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Stories of Boat Related Mishaps and Experiences | Soundings Online Column

Ted Williams or Ray Hunt? The choice was simple

Boys growing up in sailing-happy Marblehead, Mass., often followed meandering paths to maturity that led to a deep-water harbor with a half-dozen boatyards and a couple thousand boats hanging on moorings. Mark Kellogg was one of those youths in the 1950s and ’60s, lured dockside to what he considered a magical kingdom by the sea presided over by illustrious sailing royalty.
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The itch to sail alone and an able mentor

Karen Ellison single-hands a Mariner 19 when she's not sailing with her husband aboard their 40-foot Pearson.In the mom-and-pop world of sailing, it’s the woman who often expresses little interest in her mate’s discovery of the sport. Sometimes, though, the reverse occurs: The mom takes the helm and becomes a better sailor than the pop.

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Stored but not forgotten, a family treasure is revived

I  am a boatyard prowler drawn to distant, weed-filled corners where neglected old boats on jack stands are left to wither and die. You don’t see many of these vessels nowadays because wise boatyard operators have become wary of overly ambitious projects heavy on dreams but light on finances and boatwork skills.
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With boats, if it’s not one thing, it’s another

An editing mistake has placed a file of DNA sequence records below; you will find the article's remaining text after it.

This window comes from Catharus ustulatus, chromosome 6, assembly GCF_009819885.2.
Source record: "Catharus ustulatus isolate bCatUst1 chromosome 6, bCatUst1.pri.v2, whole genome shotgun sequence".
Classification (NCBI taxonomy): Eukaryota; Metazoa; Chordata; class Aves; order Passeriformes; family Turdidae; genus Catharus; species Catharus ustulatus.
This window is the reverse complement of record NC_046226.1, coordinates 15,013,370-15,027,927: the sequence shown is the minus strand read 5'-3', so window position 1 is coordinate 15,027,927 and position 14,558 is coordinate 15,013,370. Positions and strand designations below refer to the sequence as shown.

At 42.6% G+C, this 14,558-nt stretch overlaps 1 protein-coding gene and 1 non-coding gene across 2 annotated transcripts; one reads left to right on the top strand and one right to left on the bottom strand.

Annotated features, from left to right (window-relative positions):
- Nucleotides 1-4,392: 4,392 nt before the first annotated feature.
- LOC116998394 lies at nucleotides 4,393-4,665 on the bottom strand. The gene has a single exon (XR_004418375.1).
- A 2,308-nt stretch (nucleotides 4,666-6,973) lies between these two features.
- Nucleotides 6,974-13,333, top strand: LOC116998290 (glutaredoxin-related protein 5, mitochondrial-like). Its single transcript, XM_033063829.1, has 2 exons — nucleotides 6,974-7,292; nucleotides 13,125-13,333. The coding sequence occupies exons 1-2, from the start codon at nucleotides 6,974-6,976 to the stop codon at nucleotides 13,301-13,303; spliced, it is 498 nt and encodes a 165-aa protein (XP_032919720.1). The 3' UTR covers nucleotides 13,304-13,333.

As I have said many times, it’s “always something” when dealing with boats, and sometimes there’s also a “something else.”



Farewell to a friend and other Annapolis tidbits

David 'Budweiser Dave' SellsThe infinitely small boating-related corner of my inconsequential nautical world in Annapolis survived several hits in 2012. But what little activity remains of my social life was greatly diminished by the death in September of a colorful Eastportian character nicknamed “Budweiser Dave,” who was only 59.



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Jack Sherwood, Writer-at-Large

Jack has been cruising Chesapeake Bay and writing about the region for more than 25 years. His critically acclaimed book, "Maryland's Vanishing Lives," was published by Baltimore's Johns Hopkins University Press and is now in its second printing. Before joining Soundings, Jack was a feature writer at the Washington (D.C.) Star for nearly 20 years and a senior editor at Chesapeake Bay magazine from 1995 to 1998. His monthly Bay Tripper column focuses on the Chesapeake.


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